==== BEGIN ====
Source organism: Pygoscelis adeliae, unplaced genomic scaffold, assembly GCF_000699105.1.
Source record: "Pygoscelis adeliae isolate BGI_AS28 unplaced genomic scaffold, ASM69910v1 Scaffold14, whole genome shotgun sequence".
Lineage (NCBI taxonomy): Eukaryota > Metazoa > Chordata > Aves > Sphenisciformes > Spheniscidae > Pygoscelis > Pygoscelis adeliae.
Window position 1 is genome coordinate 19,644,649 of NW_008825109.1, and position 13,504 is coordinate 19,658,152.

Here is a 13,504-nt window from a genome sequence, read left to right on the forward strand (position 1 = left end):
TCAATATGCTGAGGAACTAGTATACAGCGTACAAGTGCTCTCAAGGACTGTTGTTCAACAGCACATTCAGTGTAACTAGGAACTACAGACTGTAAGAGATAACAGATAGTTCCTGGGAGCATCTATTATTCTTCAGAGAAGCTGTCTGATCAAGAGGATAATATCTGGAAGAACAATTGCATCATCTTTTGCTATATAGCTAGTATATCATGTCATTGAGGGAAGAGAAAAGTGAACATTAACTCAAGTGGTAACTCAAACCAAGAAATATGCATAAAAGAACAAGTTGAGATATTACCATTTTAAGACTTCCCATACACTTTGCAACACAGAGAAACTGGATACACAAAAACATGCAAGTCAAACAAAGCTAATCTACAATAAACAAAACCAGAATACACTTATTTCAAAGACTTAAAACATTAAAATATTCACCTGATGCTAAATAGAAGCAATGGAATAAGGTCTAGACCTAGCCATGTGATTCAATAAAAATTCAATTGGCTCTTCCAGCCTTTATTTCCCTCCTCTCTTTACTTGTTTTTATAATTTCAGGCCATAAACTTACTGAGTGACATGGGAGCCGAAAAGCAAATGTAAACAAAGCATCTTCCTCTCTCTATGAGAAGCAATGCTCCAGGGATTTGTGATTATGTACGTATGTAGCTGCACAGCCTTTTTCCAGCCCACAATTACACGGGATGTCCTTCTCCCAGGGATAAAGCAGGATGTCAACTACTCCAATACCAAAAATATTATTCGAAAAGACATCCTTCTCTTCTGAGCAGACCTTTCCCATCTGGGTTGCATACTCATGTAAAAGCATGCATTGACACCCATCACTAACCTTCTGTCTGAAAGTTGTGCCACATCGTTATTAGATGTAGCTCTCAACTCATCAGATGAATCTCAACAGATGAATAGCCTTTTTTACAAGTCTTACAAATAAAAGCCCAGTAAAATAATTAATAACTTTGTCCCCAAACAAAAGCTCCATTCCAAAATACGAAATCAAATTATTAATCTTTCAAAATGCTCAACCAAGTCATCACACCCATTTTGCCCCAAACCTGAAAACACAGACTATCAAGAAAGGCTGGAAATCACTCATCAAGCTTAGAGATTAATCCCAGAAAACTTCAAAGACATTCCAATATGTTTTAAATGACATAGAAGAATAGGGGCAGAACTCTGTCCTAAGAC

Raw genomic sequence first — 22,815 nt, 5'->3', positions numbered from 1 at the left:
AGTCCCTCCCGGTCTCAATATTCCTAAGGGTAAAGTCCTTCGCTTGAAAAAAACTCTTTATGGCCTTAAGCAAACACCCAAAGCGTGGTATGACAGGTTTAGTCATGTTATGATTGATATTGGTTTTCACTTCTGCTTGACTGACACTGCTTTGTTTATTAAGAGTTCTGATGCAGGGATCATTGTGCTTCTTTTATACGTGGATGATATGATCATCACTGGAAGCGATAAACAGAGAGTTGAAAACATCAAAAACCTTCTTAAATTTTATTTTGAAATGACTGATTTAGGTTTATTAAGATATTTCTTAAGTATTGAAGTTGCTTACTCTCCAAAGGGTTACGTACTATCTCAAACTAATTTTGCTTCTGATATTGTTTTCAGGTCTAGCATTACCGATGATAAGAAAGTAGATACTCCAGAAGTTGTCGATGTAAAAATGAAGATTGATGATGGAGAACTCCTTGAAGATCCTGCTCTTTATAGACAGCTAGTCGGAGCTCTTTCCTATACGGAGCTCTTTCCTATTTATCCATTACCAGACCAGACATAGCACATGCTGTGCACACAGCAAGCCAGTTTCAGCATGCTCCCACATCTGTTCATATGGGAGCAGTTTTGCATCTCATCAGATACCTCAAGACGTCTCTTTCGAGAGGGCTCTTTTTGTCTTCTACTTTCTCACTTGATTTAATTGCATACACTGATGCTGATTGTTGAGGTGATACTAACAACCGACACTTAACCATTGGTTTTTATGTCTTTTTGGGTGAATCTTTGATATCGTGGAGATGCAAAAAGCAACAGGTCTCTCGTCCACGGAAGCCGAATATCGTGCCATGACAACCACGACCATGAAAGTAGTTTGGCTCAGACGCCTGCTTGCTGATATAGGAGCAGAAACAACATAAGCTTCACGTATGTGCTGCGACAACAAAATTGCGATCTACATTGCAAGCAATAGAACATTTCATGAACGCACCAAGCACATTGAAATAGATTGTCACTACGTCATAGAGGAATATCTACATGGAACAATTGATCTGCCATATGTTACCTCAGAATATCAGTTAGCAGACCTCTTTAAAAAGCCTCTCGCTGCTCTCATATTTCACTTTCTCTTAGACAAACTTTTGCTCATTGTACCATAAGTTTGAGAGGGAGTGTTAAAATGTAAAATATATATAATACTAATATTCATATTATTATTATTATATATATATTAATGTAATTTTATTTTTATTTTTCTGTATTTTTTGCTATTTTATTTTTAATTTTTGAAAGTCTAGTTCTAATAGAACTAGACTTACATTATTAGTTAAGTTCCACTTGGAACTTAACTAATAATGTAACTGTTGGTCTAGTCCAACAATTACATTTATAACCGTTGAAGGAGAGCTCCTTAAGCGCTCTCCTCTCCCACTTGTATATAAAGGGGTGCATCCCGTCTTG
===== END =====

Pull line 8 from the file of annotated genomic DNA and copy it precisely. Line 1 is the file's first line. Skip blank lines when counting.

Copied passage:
AGTCCCTCCCGGTCTCAATATTCCTAAGGGTAAAGTCCTTCGCTTGAAAAAAACTCTTTATGGCCTTAAGCAAACACCCAAAGCGTGGTATGACAGGTTTAGTCATGTTATGATTGATATTGGTTTTCACTTCTGCTTGACTGACACTGCTTTGTTTATTAAGAGTTCTGATGCAGGGATCATTGTGCTTCTTTTATACGTGGATGATATGATCATCACTGGAAGCGATAAACAGAGAGTTGAAAACATCAAAAACCTTCTTAAATTTTATTTTGAAATGACTGATTTAGGTTTATTAAGATATTTCTTAAGTATTGAAGTTGCTTACTCTCCAAAGGGTTACGTACTATCTCAAACTAATTTTGCTTCTGATATTGTTTTCAGGTCTAGCATTACCGATGATAAGAAAGTAGATACTCCAGAAGTTGTCGATGTAAAAATGAAGATTGATGATGGAGAACTCCTTGAAGATCCTGCTCTTTATAGACAGCTAGTCGGAGCTCTTTCCTATACGGAGCTCTTTCCTATTTATCCATTACCAGACCAGACATAGCACATGCTGTGCACACAGCAAGCCAGTTTCAGCATGCTCCCACATCTGTTCATATGGGAGCAGTTTTGCATCTCATCAGATACCTCAAGACGTCTCTTTCGAGAGGGCTCTTTTTGTCTTCTACTTTCTCACTTGATTTAATTGCATACACTGATGCTGATTGTTGAGGTGATACTAACAACCGACACTTAACCATTGGTTTTTATGTCTTTTTGGGTGAATCTTTGATATCGTGGAGATGCAAAAAGCAACAGGTCTCTCGTCCACGGAAGCCGAATATCGTGCCATGACAACCACGACCATGAAAGTAGTTTGGCTCAGACGCCTGCTTGCTGATATAGGAGCAGAAACAACATAAGCTTCACGTATGTGCTGCGACAACAAAATTGCGATCTACATTGCAAGCAATAGAACATTTCATGAACGCACCAAGCACATTGAAATAGATTGTCACTACGTCATAGAGGAATATCTACATGGAACAATTGATCTGCCATATGTTACCTCAGAATATCAGTTAGCAGACCTCTTTAAAAAGCCTCTCGCTGCTCTCATATTTCACTTTCTCTTAGACAAACTTTTGCTCATTGTACCATAAGTTTGAGAGGGAGTGTTAAAATGTAAAATATATATAATACTAATATTCATATTATTATTATTATATATATATTAATGTAATTTTATTTTTATTTTTCTGTATTTTTTGCTATTTTATTTTTAATTTTTGAAAGTCTAGTTCTAATAGAACTAGACTTACATTATTAGTTAAGTTCCACTTGGAACTTAACTAATAATGTAACTGTTGGTCTAGTCCAACAATTACATTTATAACCGTTGAAGGAGAGCTCCTTAAGCGCTCTCCTCTCCCACTTGTATATAAAGGGGTGCATCCCGTCTTG